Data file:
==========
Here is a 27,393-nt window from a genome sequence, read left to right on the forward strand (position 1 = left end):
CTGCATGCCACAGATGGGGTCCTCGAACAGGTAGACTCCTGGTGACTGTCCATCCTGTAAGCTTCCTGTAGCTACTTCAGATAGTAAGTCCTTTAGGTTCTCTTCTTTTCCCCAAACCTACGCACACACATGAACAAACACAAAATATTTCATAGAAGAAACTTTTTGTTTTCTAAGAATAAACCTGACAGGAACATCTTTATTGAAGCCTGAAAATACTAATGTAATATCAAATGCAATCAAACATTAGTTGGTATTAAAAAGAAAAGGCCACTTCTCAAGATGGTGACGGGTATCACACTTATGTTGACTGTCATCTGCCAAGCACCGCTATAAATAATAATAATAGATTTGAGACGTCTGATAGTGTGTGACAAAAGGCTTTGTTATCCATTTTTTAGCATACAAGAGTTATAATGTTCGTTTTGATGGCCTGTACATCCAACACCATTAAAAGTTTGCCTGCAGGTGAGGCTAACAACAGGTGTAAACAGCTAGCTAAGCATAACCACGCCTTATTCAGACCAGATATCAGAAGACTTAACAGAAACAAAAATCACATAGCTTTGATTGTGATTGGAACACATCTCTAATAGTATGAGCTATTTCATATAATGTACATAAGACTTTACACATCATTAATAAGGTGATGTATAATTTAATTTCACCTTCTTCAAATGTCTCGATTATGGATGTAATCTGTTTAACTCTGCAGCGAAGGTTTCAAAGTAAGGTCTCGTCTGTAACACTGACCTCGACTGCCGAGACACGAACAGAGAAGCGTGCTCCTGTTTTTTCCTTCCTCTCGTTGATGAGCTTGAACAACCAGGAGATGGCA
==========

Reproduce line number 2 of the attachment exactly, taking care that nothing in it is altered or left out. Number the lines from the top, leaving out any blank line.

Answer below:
CTGCATGCCACAGATGGGGTCCTCGAACAGGTAGACTCCTGGTGACTGTCCATCCTGTAAGCTTCCTGTAGCTACTTCAGATAGTAAGTCCTTTAGGTTCTCTTCTTTTCCCCAAACCTACGCACACACATGAACAAACACAAAATATTTCATAGAAGAAACTTTTTGTTTTCTAAGAATAAACCTGACAGGAACATCTTTATTGAAGCCTGAAAATACTAATGTAATATCAAATGCAATCAAACATTAGTTGGTATTAAAAAGAAAAGGCCACTTCTCAAGATGGTGACGGGTATCACACTTATGTTGACTGTCATCTGCCAAGCACCGCTATAAATAATAATAATAGATTTGAGACGTCTGATAGTGTGTGACAAAAGGCTTTGTTATCCATTTTTTAGCATACAAGAGTTATAATGTTCGTTTTGATGGCCTGTACATCCAACACCATTAAAAGTTTGCCTGCAGGTGAGGCTAACAACAGGTGTAAACAGCTAGCTAAGCATAACCACGCCTTATTCAGACCAGATATCAGAAGACTTAACAGAAACAAAAATCACATAGCTTTGATTGTGATTGGAACACATCTCTAATAGTATGAGCTATTTCATATAATGTACATAAGACTTTACACATCATTAATAAGGTGATGTATAATTTAATTTCACCTTCTTCAAATGTCTCGATTATGGATGTAATCTGTTTAACTCTGCAGCGAAGGTTTCAAAGTAAGGTCTCGTCTGTAACACTGACCTCGACTGCCGAGACACGAACAGAGAAGCGTGCTCCTGTTTTTTCCTTCCTCTCGTTGATGAGCTTGAACAACCAGGAGATGGCA